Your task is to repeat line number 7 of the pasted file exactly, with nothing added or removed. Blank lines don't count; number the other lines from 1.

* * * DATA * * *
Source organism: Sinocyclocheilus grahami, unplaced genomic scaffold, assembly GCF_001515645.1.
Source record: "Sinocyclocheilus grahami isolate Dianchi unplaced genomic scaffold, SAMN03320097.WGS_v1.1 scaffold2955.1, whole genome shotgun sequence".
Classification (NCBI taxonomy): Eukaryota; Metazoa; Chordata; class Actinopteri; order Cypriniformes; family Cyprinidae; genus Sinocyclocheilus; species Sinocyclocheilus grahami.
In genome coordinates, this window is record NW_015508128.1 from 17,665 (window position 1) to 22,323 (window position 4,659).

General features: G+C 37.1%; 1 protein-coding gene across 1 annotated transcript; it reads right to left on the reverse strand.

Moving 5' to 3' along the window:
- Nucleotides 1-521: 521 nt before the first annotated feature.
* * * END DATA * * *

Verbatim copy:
- Nucleotides 1-521: 521 nt before the first annotated feature.